Yes, investors backed by a virulent “law and order” lobby are profiting from the incarceration of black and brown youth. Empty jails mean leaner wallets for these good ole’ country white boys who still aspire to the ranks of those like LBI’s new HPS overlords. Recent documents regarding the transition at Liberman delivered to us anonymously imply that the FCC itself has waived its own regulations regarding foreign ownership of media in the U.S. in order to expedite the transfer of broadcast licenses to HPS.
Along with urban planner and entrepreneurial strategist Enrique Aranda, a board member at the United LatinX Fund who supports second chance, restorative justice and decarceration programs integral to the Fund’s philanthropic mandate, Vásquez is part of an emerging yet already formidable media-watch consortium comprising representatives from various private and public sector firms, agencies and organizations as well as elected and appointed officials from local and statewide governmental bodies.
Assembled as the newly integrated “LatinX for Equity in Media (LXEM),” the group seeks to identify and engage professionals across the spectrum of online, broadcast and digital media platforms in a campaign to encourage and advocate around increased diversity in media ownership. Latinx media ownership is the surest way to counter the glaring under-representation of Latinos on television, in the news, and throughout the programming delivered by streaming platforms such as Netflix, Hulu and Starz. Despite being the largest U.S. minority—roughly one of every five people in the U.S. is Latino—only 5% of the all the roles, characters or portrayals on episodic TV or in feature films were Latino last year, according to the latest studies. Lead characters written or portrayed as distinctly Latino were even less visible at under 3%.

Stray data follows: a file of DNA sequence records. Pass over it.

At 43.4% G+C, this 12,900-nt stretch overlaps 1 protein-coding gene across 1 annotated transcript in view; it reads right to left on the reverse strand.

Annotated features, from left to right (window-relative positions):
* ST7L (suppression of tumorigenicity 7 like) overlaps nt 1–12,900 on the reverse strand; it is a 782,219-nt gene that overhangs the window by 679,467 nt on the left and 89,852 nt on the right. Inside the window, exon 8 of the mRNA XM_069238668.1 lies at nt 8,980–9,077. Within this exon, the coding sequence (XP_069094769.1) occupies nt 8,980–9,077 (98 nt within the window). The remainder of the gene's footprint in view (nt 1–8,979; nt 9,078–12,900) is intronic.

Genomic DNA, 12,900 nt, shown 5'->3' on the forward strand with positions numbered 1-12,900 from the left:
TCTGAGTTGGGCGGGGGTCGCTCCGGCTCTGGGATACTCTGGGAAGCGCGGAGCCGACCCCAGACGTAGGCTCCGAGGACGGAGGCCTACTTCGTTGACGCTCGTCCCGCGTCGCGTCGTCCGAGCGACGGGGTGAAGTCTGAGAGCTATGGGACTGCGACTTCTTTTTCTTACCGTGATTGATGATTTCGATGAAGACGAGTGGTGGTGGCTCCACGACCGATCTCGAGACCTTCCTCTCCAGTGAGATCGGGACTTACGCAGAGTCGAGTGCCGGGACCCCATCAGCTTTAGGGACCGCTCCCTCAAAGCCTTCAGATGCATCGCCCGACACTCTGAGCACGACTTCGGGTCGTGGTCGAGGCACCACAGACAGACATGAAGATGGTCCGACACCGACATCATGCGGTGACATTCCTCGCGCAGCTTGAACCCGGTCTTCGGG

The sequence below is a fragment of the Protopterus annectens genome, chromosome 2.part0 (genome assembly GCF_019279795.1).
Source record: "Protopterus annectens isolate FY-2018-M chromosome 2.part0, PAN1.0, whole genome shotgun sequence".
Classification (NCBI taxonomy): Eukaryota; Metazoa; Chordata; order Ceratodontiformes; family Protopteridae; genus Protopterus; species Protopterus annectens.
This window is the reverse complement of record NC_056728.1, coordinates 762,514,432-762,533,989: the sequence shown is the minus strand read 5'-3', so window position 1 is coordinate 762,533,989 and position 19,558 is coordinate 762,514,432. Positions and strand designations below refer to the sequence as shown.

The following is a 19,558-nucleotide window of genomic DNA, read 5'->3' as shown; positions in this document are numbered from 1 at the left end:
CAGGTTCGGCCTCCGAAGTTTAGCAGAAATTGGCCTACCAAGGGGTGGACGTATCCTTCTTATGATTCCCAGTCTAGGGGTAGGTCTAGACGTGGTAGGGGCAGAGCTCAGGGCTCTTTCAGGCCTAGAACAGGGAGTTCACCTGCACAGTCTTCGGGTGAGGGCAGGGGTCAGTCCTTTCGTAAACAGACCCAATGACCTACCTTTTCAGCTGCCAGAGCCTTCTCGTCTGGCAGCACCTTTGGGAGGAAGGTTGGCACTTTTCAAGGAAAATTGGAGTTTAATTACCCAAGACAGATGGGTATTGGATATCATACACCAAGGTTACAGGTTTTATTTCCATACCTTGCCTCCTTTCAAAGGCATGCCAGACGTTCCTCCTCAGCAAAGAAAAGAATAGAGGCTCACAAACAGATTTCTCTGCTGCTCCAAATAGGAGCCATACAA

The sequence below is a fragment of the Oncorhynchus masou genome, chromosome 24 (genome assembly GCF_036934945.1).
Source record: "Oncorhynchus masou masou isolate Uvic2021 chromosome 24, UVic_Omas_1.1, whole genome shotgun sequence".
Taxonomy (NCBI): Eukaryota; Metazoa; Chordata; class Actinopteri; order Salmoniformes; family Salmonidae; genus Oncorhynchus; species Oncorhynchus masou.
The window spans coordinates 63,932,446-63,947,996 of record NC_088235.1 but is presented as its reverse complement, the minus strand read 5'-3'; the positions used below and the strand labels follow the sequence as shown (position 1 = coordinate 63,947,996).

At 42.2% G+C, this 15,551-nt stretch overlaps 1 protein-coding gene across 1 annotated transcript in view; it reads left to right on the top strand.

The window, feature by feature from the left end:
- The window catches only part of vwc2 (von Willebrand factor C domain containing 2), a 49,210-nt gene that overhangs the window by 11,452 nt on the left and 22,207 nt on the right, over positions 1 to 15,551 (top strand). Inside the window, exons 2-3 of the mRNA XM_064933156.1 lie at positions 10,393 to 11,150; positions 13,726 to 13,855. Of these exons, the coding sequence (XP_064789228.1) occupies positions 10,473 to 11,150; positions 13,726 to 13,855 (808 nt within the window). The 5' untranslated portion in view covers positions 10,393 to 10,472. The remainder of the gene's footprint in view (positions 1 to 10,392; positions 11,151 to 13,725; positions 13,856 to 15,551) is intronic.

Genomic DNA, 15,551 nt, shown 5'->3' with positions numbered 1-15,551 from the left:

Aren’t these numbers somehow odd given the fact that most content is famously produced in a city bearing a Spanish name and where mega-celebrity Leonardo DiCaprio publicly expresses his love for pupusas? It is time to demand that Congress renew tax incentives that can jump start Latino media ownership. Only then can depictions of Latinos more accurately reflect reality and perhaps prevent another El Paso.
The HPS takeover of Liberman effectively decreases Latinx media ownership. At stake is the relationship the broadcaster forged with audiences over the course of the last three decades. Liberman astutely made health and human rights as well as immigrant advocacy central to its community-building efforts, a strategy that, unsurprisingly, boosted advertising revenue. To date, HPS has not produced a plan for upholding and preserving the unique bond audiences enjoy with specific network personalities such as “Don Cheto,” for example. If you were raised in the U.S. and weaned on PBS, you need only recall Mr. Rogers’ Neighborhood to understand the impact a character such as Don Cheto has had on the Latino community across markets where the broadcaster operated radio and television outlets.